The vote was 57-42 percent in favor of a requirement that all turbines be placed at least a half mile from all habitable dwellings in the county. Heavy turnout from southern Lincoln County was the deciding factor, with universal support for the stricter setbacks in every city south of Tea, and the precincts closest to the proposed footprint of a 150-turbine project saw turnouts of up to 57 percent - rare for a special election.
David Janes of rural Toronto, South Dakota, said he and his late wife had built a retirement home on their South Dakota farm site 17 years ago. ...“But when the turbines are running, I can’t hear the birds. All I hear is swoosh, swoosh swoosh, like a jet plane engine.”
"What this vote does have to do with is a safe setback, a distance from a home that is occupied by people and an industrial wind turbine," Brouwer explains. ...the current half-mile setback will better protect people from the noise and health issues are associated with wind turbines.
As more wind energy projects are established in South Dakota, it’s important that developers and local officials work to identify and address community concerns around new projects. One piece to consider is crafting zoning standards that focus on citizens’ concerns while allowing for development of renewable wind energy.
Those who support stricter setbacks say the project isn’t right for such a populated area. “We make our homes and our lives here,” said Winnie Peterson, executive director of We-Care SD, which stands for Wind Energy Concerns About the Rural Environment. The group has pushed for larger setbacks and supports the commission’s new rules that are subject to the July vote.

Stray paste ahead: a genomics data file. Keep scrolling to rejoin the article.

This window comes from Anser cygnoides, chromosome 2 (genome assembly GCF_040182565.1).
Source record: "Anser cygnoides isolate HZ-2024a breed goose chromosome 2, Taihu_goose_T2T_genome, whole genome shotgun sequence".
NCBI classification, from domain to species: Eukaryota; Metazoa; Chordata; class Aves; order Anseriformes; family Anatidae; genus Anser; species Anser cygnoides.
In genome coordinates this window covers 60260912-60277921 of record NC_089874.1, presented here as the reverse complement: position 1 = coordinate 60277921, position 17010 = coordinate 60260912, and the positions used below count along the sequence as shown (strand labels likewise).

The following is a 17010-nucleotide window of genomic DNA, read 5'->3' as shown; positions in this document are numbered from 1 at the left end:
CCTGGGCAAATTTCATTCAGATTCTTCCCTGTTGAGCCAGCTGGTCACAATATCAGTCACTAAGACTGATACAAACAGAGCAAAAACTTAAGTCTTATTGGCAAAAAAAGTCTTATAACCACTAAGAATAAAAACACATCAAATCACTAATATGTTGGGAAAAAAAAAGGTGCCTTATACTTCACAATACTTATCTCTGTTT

The company behind a proposed wind farm has gathered enough signatures to challenge a new set of rules adopted by county commissioners earlier this year.
A coalition of farm and energy groups launched a campaign Tuesday asking voters to overturn restrictive wind turbine rules passed last month in Lincoln County. The ordinance requires turbines to be spaced at least a half mile from homes unless the energy company obtains a waiver from the neighboring landowner.
It is time the people of South Dakota see what and who we are fighting. We must clearly see that these multinational/foreign corporations simply want to use us and our natural resources for their bottom line. However, knowledge is a powerful thing, and people are getting informed. But beware, big wind is relentless and has deep pockets.
On Monday, after a short public hearing in front of a packed room, the five-man Commission voted to put a six-month moratorium on any wind-energy development until county officials can study and probably tweak the ordinances. They were written eight or nine years ago and things have changed, said Commission Chairman Norm Weaver.
The Hughes County Commission made the right decision on Monday when it put a six-month moratorium on wind-farm development.